On February 20, 2015, Parliament introduced Bill C-52, an Act to amend the Canada
Transportation Act and the Railway Safety
Act. Bill C-52 is meant to strengthen the liability and
compensation regime for federally regulated railway companies.
Particularly, the Bill will, among other things:
establish minimum insurance levels for freight railway
establish that a railway company is liable, without proof of
fault or negligence, subject to certain defences, for damages
resulting from an accident involving crude oil, up to the level of
the company's minimum liability insurance coverage; and
establish a fund that is financed by levies on shippers to
cover the damages resulting from a railway accident involving crude
oil that exceed the minimum liability insurance coverage.
Bill C-52 is part of the Federal government's continued
response to the increase in shipments of crude oil by rail, as well
as accidents that have occurred recently, such as the
Lac-Mégantic disaster on July 6, 2013.
The Federal government and the Province of Québec have
encountered problems paying for the cleanup costs resulting from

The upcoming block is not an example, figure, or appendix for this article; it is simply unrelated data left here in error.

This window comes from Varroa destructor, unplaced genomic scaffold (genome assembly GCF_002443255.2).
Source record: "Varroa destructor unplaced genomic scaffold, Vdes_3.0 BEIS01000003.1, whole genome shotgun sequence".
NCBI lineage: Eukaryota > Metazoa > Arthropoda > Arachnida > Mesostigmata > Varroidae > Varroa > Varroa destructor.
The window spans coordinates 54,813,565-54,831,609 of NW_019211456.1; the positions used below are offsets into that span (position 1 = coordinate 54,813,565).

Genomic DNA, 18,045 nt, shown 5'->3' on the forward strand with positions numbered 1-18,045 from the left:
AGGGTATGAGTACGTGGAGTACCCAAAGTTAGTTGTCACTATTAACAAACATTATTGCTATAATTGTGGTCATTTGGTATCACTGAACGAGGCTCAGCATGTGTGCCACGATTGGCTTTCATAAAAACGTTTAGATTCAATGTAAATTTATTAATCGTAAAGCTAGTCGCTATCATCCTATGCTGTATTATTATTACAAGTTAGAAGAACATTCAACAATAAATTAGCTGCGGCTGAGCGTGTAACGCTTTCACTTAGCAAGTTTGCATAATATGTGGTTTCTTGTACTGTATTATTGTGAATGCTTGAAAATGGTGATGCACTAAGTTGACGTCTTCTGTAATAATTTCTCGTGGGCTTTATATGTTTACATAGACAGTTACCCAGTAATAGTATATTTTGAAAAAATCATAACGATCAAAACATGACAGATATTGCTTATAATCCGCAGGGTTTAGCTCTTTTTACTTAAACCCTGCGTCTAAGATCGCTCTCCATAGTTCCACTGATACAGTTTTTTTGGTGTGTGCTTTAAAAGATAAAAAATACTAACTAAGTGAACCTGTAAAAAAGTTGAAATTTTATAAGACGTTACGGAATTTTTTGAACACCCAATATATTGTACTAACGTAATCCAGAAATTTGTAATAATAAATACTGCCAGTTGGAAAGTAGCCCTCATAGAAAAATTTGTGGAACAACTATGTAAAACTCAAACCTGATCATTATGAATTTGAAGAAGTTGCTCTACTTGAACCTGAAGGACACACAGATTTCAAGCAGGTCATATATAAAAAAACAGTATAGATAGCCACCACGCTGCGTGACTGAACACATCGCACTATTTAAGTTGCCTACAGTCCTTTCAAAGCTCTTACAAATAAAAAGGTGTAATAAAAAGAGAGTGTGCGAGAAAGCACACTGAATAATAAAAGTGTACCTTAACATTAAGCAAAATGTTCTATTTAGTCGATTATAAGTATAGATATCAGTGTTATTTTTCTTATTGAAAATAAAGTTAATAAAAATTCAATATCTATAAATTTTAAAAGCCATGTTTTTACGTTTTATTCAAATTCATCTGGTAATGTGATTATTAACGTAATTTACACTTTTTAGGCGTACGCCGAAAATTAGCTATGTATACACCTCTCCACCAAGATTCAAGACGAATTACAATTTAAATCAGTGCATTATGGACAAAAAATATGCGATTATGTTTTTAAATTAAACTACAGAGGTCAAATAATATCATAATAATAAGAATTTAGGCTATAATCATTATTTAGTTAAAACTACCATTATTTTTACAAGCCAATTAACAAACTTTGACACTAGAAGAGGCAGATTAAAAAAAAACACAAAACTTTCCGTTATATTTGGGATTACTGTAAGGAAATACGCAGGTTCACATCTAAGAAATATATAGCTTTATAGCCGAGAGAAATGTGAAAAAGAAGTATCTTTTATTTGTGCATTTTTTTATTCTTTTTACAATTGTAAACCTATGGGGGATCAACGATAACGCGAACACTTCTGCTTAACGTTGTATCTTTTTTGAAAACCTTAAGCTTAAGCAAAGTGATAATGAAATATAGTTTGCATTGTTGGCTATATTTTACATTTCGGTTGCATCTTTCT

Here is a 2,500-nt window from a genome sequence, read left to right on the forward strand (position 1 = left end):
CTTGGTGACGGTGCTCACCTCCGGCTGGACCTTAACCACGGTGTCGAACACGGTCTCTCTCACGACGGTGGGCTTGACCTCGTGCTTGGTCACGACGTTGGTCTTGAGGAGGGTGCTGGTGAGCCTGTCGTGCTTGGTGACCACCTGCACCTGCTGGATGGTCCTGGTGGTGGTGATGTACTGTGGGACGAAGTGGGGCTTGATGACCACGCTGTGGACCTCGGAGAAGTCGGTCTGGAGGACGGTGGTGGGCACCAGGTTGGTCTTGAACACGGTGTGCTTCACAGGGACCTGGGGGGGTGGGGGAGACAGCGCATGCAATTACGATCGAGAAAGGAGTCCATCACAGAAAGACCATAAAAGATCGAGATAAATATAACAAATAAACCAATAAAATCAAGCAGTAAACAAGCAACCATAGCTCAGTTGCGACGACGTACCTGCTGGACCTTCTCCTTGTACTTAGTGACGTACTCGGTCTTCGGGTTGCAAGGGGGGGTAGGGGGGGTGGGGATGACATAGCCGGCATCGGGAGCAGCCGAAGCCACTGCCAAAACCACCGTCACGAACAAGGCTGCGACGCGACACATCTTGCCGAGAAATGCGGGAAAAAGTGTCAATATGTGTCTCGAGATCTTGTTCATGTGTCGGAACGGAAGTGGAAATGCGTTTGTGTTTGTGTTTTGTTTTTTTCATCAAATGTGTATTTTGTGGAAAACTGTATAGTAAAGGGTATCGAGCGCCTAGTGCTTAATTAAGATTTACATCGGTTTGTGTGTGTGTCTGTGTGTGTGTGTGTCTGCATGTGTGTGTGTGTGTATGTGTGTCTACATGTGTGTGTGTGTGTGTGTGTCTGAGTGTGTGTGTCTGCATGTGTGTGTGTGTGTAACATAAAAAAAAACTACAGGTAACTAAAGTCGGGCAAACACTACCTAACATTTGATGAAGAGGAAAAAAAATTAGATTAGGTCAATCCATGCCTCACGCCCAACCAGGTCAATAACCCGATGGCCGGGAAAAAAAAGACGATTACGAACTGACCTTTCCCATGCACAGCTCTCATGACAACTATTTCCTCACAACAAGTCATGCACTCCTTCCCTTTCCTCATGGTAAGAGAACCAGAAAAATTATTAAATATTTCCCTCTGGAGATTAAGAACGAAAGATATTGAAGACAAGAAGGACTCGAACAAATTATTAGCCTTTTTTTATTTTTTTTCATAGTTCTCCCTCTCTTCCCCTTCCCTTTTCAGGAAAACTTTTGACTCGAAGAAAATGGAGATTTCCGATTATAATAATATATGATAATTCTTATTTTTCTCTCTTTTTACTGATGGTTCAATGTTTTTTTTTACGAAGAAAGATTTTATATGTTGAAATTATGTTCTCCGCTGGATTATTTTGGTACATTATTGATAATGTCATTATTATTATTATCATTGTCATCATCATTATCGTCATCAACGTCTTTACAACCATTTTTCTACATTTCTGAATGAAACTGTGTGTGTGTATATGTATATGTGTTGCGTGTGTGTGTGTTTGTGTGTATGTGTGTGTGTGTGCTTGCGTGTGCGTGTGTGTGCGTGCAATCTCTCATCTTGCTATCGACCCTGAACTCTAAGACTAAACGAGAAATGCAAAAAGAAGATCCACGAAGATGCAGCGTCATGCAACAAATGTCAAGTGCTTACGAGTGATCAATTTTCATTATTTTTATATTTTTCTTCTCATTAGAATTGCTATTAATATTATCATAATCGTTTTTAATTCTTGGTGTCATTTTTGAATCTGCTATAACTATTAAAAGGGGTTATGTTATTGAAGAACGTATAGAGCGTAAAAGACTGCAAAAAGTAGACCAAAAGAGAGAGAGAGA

the Lac-Mégantic disaster. Montreal, Maine & Atlantic
Canada Co. (MM&A), the railway company involved in the
disaster, filed for protection from its creditors in August of
2013, unable to pay for the hundreds of millions of dollars in
cleanup costs and legal claims. MM&A's insurance policy had
a per occurrence limit of $25 million.
We expect that Bill C-52, along with other regulations that have
come into force over the past year, will continue to increase the
costs of shipping crude oil by rail. As these costs rise, there
will be increased pressure to alleviate pipeline capacity issues in
both Canada and the United States.
The content of this article is intended to provide a general
guide to the subject matter. Specialist advice should be sought
about your specific circumstances.
To print this article, all you need is to be registered on Mondaq.com.
Click to Login as an existing user or Register so you can print this article.
Canada is a constitutional monarchy, a parliamentary democracy and a federation comprised of ten provinces and three territories. Canada's judiciary is independent of the legislative and executive branches of Government.
In Bank of Montreal v Bumper Development Corporation Ltd, 2016 ABQB 363, the Alberta Court of Queen's Bench enforced the "immediate replacement" provision in the Canadian Association of Petroleum Landmen 2007 Operating Procedure...
Register for Access and our Free Biweekly Alert for
This service is completely free. Access 250,000 archived articles from 100+ countries and get a personalised email twice a week covering developments (and yes, our lawyers like to think you’ve read our Disclaimer).